"You can have textbook hypothyroid symptoms and it's not due to the thyroid," said Elizabeth Pearce, M.D., an endocrinologist and a professor of medicine at the Boston University School of Medicine. "It's due to something else, because these are all common and can be caused by other things."
On the other hand, common symptoms of hyperthyroidism include heat intolerance, rapid heart rate, shakiness, anxiety and frequent bowel movements.
"It's not life-threatening or serious," Pearce said of thyroid disease. "It can cause impaired quality of life and, certainly, is important to diagnose and treat appropriately."
Normalizing the hormone and, therefore, reverting to a healthy thyroid tends to reverse the symptoms, she explained. Blood tests are always needed to confirm the diagnosis because the symptoms of thyroid dysfunction are nonspecific.
The most common cause of hypothyroidism is Hashimoto's thyroiditis, an autoimmune disease that tends to run in families. Patients with this disease develop thyroid antibodies that attack the thyroid gland over time, according to Kenneth Burman, M.D., a professor of medicine at Georgetown University.
The most common treatment for hypothyroidism is the oral medication levothyroxine. It replaces the thyroxine hormone that the thyroid is producing in insufficient quantities, and is typically taken once every morning or night.
"It works really well and normalizes the thyroid hormone levels in the blood," said Burman, who is also the director of the Endocrine Fellowship Program at MedStar Georgetown University Hospital and MedStar Washington Hospital Center. "We monitor those in four to six weeks. If they're fine, continue on the medication. If they're not fine, we alter the dose."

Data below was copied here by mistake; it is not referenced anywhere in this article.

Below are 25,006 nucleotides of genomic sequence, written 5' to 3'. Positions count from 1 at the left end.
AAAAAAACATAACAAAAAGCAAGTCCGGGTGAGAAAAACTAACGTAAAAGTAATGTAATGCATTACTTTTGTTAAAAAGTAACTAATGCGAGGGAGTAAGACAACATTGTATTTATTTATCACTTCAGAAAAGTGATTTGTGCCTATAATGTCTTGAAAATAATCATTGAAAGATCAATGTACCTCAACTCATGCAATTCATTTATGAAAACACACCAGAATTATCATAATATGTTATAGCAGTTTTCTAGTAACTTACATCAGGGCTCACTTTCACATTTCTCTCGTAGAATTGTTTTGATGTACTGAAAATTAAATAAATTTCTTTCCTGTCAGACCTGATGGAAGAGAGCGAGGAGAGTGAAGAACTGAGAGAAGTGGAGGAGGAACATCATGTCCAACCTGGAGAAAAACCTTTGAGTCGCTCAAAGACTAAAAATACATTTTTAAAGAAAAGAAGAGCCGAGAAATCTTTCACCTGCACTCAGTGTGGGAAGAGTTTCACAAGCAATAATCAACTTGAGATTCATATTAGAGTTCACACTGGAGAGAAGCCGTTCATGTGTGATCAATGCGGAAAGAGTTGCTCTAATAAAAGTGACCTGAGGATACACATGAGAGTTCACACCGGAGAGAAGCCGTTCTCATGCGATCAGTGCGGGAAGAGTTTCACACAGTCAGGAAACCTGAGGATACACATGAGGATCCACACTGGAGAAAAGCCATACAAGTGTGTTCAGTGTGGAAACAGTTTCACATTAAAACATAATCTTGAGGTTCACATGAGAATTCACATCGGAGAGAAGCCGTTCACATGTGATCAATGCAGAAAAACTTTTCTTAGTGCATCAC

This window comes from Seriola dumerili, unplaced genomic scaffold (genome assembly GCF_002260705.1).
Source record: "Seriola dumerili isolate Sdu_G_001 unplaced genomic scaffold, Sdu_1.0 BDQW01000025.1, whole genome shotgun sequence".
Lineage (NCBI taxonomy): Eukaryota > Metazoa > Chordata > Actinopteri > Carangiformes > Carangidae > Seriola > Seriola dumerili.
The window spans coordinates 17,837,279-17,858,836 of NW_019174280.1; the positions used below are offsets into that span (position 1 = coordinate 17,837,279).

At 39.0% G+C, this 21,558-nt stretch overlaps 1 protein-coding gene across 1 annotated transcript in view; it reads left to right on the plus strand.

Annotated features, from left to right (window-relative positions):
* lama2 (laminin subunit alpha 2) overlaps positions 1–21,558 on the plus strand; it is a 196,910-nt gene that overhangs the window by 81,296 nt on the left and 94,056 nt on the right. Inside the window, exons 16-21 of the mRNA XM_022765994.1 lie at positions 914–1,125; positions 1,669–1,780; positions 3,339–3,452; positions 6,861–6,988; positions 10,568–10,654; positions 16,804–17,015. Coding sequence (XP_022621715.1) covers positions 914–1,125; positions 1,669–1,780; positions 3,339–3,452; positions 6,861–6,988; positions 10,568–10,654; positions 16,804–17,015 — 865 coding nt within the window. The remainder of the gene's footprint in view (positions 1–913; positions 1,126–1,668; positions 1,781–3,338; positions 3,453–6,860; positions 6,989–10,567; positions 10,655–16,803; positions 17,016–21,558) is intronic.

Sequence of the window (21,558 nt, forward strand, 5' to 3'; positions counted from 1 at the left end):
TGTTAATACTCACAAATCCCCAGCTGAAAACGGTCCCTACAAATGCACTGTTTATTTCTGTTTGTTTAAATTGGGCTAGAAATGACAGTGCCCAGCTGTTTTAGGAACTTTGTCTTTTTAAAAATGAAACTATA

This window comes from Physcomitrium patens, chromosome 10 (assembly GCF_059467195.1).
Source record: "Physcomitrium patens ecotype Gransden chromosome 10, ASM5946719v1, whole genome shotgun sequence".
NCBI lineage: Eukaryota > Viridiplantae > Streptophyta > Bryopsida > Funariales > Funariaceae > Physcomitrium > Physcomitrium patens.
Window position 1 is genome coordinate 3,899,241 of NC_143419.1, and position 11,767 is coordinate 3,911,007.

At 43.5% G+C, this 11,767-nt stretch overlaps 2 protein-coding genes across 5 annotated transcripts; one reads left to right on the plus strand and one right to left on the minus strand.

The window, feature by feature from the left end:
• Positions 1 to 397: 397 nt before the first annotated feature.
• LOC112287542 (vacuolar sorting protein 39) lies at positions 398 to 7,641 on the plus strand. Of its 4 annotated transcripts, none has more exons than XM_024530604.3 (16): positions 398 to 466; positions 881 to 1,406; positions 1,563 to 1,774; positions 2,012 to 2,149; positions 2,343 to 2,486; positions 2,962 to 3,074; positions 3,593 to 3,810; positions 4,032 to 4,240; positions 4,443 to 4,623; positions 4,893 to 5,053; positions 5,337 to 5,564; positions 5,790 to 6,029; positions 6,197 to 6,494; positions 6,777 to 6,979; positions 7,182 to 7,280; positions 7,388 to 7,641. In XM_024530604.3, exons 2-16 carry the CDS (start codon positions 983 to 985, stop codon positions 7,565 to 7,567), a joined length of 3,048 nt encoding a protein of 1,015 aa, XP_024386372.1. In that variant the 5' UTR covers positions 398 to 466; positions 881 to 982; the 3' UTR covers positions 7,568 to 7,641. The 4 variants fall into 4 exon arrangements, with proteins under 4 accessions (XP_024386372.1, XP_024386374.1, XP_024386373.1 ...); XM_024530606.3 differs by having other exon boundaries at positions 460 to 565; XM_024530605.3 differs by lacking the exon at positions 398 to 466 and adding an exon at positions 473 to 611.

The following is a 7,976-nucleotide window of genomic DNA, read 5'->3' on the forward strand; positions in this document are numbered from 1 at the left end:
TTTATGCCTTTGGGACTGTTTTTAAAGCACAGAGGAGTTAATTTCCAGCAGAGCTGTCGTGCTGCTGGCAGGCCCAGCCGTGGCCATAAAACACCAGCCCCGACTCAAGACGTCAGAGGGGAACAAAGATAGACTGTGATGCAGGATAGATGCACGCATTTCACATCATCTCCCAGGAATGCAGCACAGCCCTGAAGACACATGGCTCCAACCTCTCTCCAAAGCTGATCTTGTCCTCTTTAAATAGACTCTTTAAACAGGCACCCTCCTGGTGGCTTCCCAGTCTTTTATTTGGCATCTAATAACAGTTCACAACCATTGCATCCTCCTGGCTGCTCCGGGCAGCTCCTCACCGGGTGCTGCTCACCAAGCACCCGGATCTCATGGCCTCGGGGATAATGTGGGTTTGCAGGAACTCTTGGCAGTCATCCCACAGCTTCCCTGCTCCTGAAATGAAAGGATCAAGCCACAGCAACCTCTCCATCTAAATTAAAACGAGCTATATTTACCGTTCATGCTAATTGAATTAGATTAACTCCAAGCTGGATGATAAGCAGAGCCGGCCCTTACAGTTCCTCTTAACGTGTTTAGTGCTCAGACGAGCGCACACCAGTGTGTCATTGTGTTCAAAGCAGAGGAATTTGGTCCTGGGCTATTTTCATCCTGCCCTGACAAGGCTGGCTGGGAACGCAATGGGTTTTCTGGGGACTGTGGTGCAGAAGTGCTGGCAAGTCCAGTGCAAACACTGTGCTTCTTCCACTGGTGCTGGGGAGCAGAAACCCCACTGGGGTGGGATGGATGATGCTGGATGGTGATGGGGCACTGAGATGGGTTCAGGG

Hypothyroidism's relation to testosterone
Many of the pathways for thyroid hormones are related to testosterone, according to Hsieh.
The pituitary gland in the brain releases thyroid-stimulating hormone (TSH), which triggers the thyroid to produce and release the hormones thyroxine (T4) and triiodothyronine (T3). Both are essential for metabolism and other important functions.
"Oftentimes, people with thyroid issues have the same testosterone reproductive hormone problems, too, because that's the same part of the body that sends these signals to produce sperm, to produce testosterone and to produce thyroid hormone," Hsieh explained.
Clinicians don't yet know how the thyroid hormone acts on the testicles, he added. What medical professionals do know is that the thyroid has ties to metabolism.
"This is probably more of a metabolism problem, and that somehow leads to a sperm production problem," Hsieh continued.